A diplomatic row between Islamabad and US-led international forces stationed in Afghanistan appeared to be worsening on Thursday after Pakistan temporarily suspended overland Nato supplies to retaliate against repeated intrusions and killing of its personnel.
According to the Inter Services Public Relations (ISPR), three Frontier Corps (FC) soldiers were killed and three injured on Thursday in firing by the two helicopters that crossed the border into Pakistan at an outpost of the Frontier Corps.
But Brigadier General Josef Blotz, senior spokesman for Isaf in Kabul, told Express 24/7’s Quatrina Hosain that the incident occurred “when Isaf observed a group of insurgents trying to fire mortars at a coalition base in Afghanistan’s Paktia province.”
In the first incident on Thursday, two helicopters from Afghanistan crossed the border into Pakistan at Mandata Kandaho, Ali Mangola area of Upper Kurram Agency.
Troops of the Frontier Corps present at the post retaliated through rifle fire to indicate that the helicopters were crossing into Pakistani territory. The helicopters in response fired two missiles, which killed three soldiers and injured three others.
The second strike took place in the Mata Sangar area. Isaf says the helicopters targeted militants in Afghanistan’s Paktia province, opposite Kurram, and that they did not cross into Pakistan. The slain security personnel were identified as Nawazish Khan, Shahinshah and Ali, while Afsar Khan, Duniya Khel and Norouz were injured in the attack.
In the meantime, Nato and the Pakistani government said they were investigating the reported incident in Kurram district which Washington has branded an al Qaeda headquarters and hub of militants fighting in Afghanistan.
Islamabad also retaliated by shutting down movement of Nato cargo through Pakistan, citing security reasons “Trucks carrying supplies for Nato troops in Afghanistan have been stopped for a day from Karachi to Torkham,” an official told The Express Tribune.
An official from the Frontier Constabulary (FC) said the suspension was “temporary” and trucks would start driving towards Afghanistan on Friday.
It is for the first time in nine years that Nato supplies were hindered by any reason other than attacks by groups affiliated to al Qaeda and Taliban, especially Lashkar-e-Islam led by Commander Mangal Bagh in Khyber.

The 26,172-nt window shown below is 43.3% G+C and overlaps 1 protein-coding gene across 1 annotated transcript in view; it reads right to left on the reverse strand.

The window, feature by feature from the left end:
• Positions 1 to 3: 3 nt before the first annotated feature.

The Nato attack brought widespread condemnation from within Pakistan. Interior Minister Rehman Malik said Pakistan “will not tolerate any such attacks on its security forces.”
Malik said that after these attacks Pakistan “will have to think whether Nato considers it a friend or a foe.”
Prime Minister Yousaf Raza Gilani took up the Nato attacks with visiting CIA chief Leon Panetta. The CIA chief is trying to convince Pakistan’s military leader¬ship for an all-out operation in North Waziristan.
The latest strike came on the heels of similar multiple attacks by Nato helicopters inside North Waziristan tribal district over the last weekend, killing 50 people, most of them from the Haqqani network.
Overall, it was the fourth cross-border attack by Nato troops in what officials in Brussels, the Nato headquarters, said was ‘hot pursuit’ to kill Pakistani militants allegedly launching ‘audacious’ guerilla strikes in Afghanistan.
Almost three quarters of Nato supplies are routed through Pakistan, from Karachi to Torkham through Punjab, Khyber-Pakhtunkhwa and parts of tribal areas.
According to locals and officials in Khyber tribal agency just outside Peshawar, Nato trucks were being stopped at Takhta Baig, hardly a couple of kilometers from the city. “They (trucks) are in hundreds. The FC personnel are guarding them,” the locals said.
Meanwhile, Pakistan’s Ambassador to Brussels has been instructed to lodge a strong protest at the Nato Headquarters over the missile strike.
“The UN mandate for Isaf is confined to Afghanistan and Nato/Isaf forces are again advised to refrain from any actions that constitute a violation of Pakistan’s sovereignty,” the statement said.
Published in The Express Tribune, October 1st, 2010.